Here’s Part 2 of our 2019 Motorcycle Review Wrap-Up.
We continue with a batch of the next ten bikes.
Here are summaries of our verdicts.
The second batch of motorcycle reviews began in April. April holds a special place for us as it’s the month when we gear up for rides to Thailand to celebrate Songkran and the Phuket Bike Week. Unfortunately, we didn’t get to test bikes all the way there.
Still, we got the opportunity to ride one of the baddest bikes on the road and a newcomer to the middleweight adventure segment.
11. Kawasaki Ninja H2 SX SE
If you thought the Ninja H2 was mental, it makes as much sense as using a rocket launcher to kill a fly when it’s converted to a sport-tourer in the Ninja H2 SX.
It’s not about top speed (limited to 299 km/h anyway) but the sheer, visceral acceleration. To illustrate, cruise at a steady 110 km/h in sixth gear and slam on the throttle. It’ll hit 200 km/h in just about four highway lampposts. And that’s in L (low) power mode! It took only 17 minutes from BHP Gombak to Starbucks Gohtong Jaya without pushing it to knee scraping cornering and such. Talking about knee dragging, this thing handled really well, too!
All these with hard panniers and smile to go along with it.
12. Zontes ZT310-T, ZT310-X, ZT310-R
Zontes shows what a Chinese manufacturer could do when they think outside the box rather than CTRL+C CTRL+V others. But Guangdong Taiyo (manufacturer of Zontes motorcycles) demonstrates the willpower and courage to build almost everything in-house to control quality and address potential issues. This trio is just one small part of what they produce but they have gone to invade many markets around the world, so much so that there’s limited supply of stock (of bikes, not parts).
They were surprisingly good to ride and somewhat comparable to established brands. They’re not perfect but we’re confident that they will be sooner than later.
13. Kawasaki Z900RS Café
The Z900RS Café was one of the most awaited bikes along with its Z900RS brethren. Surely you’ve read this many times: It’s built as the soul successor to the groundbreaking Z1 from 1972. Yes, it looks great and there’s plenty of low-down torque and power but blighted by snatchy throttle response (on/off) and a mule-like rear shock. But hey, most don’t mind because they want how good a bike looks, instead.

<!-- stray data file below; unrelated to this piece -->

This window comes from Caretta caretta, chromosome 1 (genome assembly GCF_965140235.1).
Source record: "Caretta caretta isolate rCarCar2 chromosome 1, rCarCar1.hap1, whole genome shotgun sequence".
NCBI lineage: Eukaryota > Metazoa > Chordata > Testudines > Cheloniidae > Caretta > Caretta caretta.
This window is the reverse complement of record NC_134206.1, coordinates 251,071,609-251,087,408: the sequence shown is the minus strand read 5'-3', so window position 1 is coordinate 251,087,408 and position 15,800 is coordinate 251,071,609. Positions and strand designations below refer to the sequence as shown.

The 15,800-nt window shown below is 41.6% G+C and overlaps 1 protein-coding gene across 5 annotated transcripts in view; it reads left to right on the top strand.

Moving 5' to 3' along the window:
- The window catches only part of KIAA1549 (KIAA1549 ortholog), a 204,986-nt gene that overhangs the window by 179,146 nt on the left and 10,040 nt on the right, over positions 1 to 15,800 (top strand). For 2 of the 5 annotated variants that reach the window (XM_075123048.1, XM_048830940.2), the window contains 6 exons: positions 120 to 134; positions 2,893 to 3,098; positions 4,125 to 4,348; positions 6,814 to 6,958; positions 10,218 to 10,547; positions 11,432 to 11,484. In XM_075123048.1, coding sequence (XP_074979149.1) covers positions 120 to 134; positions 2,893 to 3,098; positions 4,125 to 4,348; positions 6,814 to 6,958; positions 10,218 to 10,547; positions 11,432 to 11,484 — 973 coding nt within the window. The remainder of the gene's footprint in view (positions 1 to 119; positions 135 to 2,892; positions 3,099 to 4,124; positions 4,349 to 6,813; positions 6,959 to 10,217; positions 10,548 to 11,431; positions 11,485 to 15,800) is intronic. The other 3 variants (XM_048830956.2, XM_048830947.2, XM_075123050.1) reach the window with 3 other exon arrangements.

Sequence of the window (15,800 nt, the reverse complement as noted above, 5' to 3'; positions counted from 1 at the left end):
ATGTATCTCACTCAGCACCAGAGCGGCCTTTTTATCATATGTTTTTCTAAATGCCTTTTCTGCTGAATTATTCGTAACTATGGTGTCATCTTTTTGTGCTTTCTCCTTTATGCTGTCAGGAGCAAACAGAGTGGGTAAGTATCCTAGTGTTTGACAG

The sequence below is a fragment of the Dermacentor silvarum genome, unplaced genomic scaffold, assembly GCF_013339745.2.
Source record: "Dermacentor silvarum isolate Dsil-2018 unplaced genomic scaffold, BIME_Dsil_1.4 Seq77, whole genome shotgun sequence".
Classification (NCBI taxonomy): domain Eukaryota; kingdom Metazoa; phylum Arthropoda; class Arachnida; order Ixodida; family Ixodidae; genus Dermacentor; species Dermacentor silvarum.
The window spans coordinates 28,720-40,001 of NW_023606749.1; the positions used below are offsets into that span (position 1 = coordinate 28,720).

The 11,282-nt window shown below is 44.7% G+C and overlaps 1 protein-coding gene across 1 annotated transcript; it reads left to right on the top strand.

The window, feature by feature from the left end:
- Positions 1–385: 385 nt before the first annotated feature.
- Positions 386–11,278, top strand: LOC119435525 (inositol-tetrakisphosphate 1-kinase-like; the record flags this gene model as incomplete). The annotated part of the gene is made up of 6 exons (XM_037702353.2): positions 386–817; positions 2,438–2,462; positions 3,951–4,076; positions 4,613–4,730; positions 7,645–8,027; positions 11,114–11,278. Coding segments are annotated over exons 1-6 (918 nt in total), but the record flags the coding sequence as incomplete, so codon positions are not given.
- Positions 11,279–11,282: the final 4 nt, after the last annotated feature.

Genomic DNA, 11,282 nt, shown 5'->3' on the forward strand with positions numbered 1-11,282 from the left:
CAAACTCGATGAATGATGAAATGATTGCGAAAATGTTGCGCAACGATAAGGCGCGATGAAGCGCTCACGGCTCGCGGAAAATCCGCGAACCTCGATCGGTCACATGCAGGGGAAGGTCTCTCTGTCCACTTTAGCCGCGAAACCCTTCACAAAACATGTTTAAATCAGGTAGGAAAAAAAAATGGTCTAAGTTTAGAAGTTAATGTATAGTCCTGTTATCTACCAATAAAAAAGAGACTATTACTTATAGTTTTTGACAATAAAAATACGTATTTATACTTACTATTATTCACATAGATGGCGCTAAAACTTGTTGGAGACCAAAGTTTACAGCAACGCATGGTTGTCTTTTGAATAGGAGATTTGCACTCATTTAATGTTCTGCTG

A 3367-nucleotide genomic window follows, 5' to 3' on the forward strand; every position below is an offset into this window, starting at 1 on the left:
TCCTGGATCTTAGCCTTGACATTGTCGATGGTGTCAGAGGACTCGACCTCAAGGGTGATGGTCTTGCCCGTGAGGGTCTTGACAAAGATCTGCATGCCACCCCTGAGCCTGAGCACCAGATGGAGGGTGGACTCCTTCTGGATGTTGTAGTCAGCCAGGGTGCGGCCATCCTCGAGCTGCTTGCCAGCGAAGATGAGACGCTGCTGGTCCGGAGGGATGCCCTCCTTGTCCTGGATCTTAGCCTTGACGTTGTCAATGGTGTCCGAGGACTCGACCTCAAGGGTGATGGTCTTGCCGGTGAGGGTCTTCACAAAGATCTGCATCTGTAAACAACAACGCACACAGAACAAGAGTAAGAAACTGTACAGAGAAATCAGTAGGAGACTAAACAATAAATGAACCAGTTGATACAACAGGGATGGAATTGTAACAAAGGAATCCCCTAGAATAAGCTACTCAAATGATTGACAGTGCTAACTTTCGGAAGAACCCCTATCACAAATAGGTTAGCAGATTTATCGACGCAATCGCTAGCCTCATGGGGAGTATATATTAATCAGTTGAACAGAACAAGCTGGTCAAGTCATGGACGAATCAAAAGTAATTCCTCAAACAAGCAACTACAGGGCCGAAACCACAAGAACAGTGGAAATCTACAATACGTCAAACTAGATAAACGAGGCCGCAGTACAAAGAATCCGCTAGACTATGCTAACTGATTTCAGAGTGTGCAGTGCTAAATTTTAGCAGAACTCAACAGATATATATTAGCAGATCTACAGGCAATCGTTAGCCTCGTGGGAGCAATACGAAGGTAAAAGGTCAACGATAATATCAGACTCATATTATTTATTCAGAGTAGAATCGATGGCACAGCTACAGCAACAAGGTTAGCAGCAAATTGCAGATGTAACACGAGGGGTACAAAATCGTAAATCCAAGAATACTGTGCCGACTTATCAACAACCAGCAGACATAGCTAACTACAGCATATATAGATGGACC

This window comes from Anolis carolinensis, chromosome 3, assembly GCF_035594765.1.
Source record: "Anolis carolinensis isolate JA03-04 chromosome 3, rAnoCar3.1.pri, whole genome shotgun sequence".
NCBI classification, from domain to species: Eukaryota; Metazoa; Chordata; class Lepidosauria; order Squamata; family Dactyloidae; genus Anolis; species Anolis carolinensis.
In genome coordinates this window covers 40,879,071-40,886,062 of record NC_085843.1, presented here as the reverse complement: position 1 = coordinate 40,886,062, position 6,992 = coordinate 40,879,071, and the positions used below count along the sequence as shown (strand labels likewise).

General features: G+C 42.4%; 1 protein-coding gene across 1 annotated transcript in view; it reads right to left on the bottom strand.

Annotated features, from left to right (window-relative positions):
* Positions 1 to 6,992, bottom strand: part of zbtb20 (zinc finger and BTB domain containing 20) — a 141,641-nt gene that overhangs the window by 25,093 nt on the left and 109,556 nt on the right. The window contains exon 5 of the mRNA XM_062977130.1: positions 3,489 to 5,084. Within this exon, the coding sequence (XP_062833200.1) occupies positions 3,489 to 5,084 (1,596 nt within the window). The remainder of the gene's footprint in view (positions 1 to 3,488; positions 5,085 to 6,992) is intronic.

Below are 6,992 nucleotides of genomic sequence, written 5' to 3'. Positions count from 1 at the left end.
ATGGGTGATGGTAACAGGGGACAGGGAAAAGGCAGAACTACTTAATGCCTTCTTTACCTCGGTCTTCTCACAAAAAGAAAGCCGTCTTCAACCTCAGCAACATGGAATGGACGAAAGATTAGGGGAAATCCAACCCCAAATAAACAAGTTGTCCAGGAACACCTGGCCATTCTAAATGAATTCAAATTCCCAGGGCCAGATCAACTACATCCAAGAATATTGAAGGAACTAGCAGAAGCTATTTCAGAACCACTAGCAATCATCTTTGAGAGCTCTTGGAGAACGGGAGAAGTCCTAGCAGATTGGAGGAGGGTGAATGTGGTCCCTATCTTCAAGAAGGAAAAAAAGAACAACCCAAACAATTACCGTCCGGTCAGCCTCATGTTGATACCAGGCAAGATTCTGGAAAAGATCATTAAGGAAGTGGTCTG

14. Yamaha Tracer 900 GT
The Tracer 900 was a sales success in many parts of the world but there were things that many wished were addressed. And that’s exactly what the GT did. TFT screen, revised suspension, smooth throttle response, better seats, wider footpegs, longer swingarm, etc. etc. turns it into a legitimate sport-touring contender. Oh, let’s not forget the low price!
14. Moto Guzzi V85TT
The Piaggio group was very excited with the launch of the V85TT and so were many avid motorcycle fans. Here was a bike that looks good by mixing the elements from rally bikes with a modern classic. The result surprised even MG. The V85TT was an easy bike to just hop on and go without needing to worry about anything at all. Its handling catered to newbies and veterans alike, and it was comfortable to ride on the entire day. Shame that it costs much more than it should in Malaysia as it’s fully-CKD.
16. Honda PCX Hybrid
The first commercially available hybrid motorcycle. That electric motor certainly gave the bike that low-down punch which surprised many Ysuku riders. And it still saves lots of fuel! The Hybrid version is finished much more exquisitely than the run-of-the-mill PCX and attracted the attention of Honda City, Civic and Accord drivers when we tested it. The hybrid system really worked and we wish more bikes will be fitted with it in the future.
17. Kawasaki Z250 ABS
The Z250 is the naked version of the Ninja 250. While it doesn’t look as pretty as the Ninja 250, the suspension was something totally different. Hernia inducing bumpy roads, smooth roads, slippery road – it didn’t care. The engine was rev-happy and provided lots of hooligan-like entertainment. About the way it looks, well, we never bought into Kawasaki’s “Sugomi” design theme. We tried. Oh, we tried hard.
18. Yamaha YZR-R25
The 2019 YZF-R25 was given a facelift to look like the YZF-R6, but was also given upside-down forks. Other parts including the engine stayed the same. The forks made handling a whole world of difference compared to its predecessor – providing gobs of confidence to chuck the bike into corners despite the stock iRC tyres. However, the engine showed its age as it revved slowly. It shows just competitive the 250cc market is.
19. BMW R 1250 GS and R 1250 GS Adventure
We tested these two at one go. In shaping up for the imminent Euro 5 regulations, BMW built an entirely new Boxer engine. First, they took the capacity to 1254cc, and then topped it off with the BMW ShiftCam VVT/VVL head. Some may feel disappointed because the “feel” of the engine was almost exactly the same as the previous engine despite the hike in power and torque. But we called that an achievement because it retains the Boxer’s punchy yet smooth character. The new model is also equipped with new and revised electronics (including a bi-directional quickshifter) to make it even better as a long-haul runner.
20. BMW F 750 GS
The F 750 GS is actually the F 850 GS with the same engine but less power and meant for the road. But don’t let that stress you out because it was still a nice bike to ride. The suspension is a little tauter than the F 850 GS’s and uses 19-inch front and 17-inch rear cast alloy wheels. It’s a simple bike with nothing much to play around with apart from the excellent TFT screen, but it does allow you to fit all the luggage and accessories you need to an extended tour. That is in fact the main draw of the F-series. They cost less and are easier to maintain or repair.